The idea abounds that our mental approaches to exercising and working out have as much, possibly more, of an effect on our results as what we physically do. In large part, this is true. Our attitudes, or points of view, play a major role in how well we perform. An underdog situation, which is wildly popular in our culture, illustrates this point well. An individual, or team, who should not be able to win, comes out on top because one of the things going for it is a success mindset. Watty Piper’s The Little Engine That Could is a classic children’s story of what a success mindset can accomplish (“I think I can…I thought I could.”).
A fitness mindset may differ in some aspects from person to person. The differences depend on individual goals. Some people do best with the same routine every time. This can foster an “autopilot” mindset, which works very well for some people. As one psychiatrist said, “There is so much unpredictability in my practice, having the same exercises in the same order is relaxing for me.” The sameness and mentally relaxing nature of the workout routine actually increases the probability that the psychiatrist will exercise.
Some folks do best when they mix it up in their workouts. Switching activities around helps these folk keep their minds active and prevents them from getting bored. Both approaches encourage, in different ways, sticking to an exercise routine.
The outward activities differ, but the thinking is the same. The fitness mindset is a lifestyle perspective. Fitness is not simply spending time doing strenuous physical exercise. It’s about fitting physical exercise into our lives and getting – really getting – that exercise is a vital part of the big picture. We need to keep in mind that our bodies are what carry our brains around. Keeping our physical selves in good working order is as important as developing our minds or advancing our careers.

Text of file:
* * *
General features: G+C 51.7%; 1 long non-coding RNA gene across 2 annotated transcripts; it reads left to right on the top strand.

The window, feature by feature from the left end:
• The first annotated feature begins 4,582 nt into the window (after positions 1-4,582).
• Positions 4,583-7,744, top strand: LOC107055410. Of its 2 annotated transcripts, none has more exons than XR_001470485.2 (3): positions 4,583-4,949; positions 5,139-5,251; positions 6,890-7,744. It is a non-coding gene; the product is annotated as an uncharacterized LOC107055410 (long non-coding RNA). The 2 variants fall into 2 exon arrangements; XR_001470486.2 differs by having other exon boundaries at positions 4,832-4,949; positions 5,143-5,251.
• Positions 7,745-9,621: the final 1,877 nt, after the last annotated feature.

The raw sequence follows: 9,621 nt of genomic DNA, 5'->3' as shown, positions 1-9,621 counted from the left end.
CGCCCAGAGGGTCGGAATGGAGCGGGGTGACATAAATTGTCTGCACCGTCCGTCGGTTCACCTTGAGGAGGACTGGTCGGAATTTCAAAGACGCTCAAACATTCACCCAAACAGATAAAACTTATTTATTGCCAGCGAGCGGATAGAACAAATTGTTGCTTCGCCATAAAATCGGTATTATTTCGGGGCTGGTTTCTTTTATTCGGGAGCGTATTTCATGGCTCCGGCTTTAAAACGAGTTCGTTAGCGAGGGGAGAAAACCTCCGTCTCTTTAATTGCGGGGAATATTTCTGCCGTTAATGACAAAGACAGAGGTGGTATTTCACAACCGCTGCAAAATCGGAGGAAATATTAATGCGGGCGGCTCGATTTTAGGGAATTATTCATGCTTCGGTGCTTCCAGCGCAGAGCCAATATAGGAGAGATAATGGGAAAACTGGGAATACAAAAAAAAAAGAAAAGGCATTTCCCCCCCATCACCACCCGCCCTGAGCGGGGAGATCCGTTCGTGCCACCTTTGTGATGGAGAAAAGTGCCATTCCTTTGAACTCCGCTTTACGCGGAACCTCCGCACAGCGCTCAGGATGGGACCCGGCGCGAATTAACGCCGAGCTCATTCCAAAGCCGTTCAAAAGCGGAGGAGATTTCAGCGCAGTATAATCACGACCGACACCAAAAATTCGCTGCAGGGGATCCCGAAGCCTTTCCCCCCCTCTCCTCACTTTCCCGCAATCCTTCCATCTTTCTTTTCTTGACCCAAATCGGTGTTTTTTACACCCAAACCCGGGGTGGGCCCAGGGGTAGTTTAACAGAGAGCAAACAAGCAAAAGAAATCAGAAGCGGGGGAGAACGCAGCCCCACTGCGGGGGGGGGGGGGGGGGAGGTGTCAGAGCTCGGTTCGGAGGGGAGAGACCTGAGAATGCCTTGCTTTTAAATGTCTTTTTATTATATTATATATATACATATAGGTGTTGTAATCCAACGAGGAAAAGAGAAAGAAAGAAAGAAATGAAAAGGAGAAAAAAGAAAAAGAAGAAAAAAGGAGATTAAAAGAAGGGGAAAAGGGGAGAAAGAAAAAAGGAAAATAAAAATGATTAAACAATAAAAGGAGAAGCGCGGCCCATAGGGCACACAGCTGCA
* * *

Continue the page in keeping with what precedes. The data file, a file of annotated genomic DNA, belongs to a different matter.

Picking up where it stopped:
The Main Components of a Fitness Mindset
Committing to what you must do without getting too rigid about it
As John Lennon said, “Life is what happens while you’re busy making other plans.” A healthy fitness mindset acknowledges that plans change and situations become altered. The important part is to adjust without getting bent out of shape.
Willingness to try something new and to learn from anyone
This needs to be at the top of the list. Even those who don’t have any formal training in exercising and working out can teach us by showing us what not to do.
Ability to listen with mental flexibility
“Check your ego at the door” – Quincy Jones, producer and conductor of “We Are the World” is reputed to have said this to a number of music superstars, who recorded the song in 1985 as a charity project. If such a mindset is critical for professionals, how much more important it is for those of us just starting out on our fitness journey. Newbie or returning expert, we need to be mentally and emotionally flexible enough to let in new concepts, ideas, and information in order to improve on what we do, both in the gym and out of it.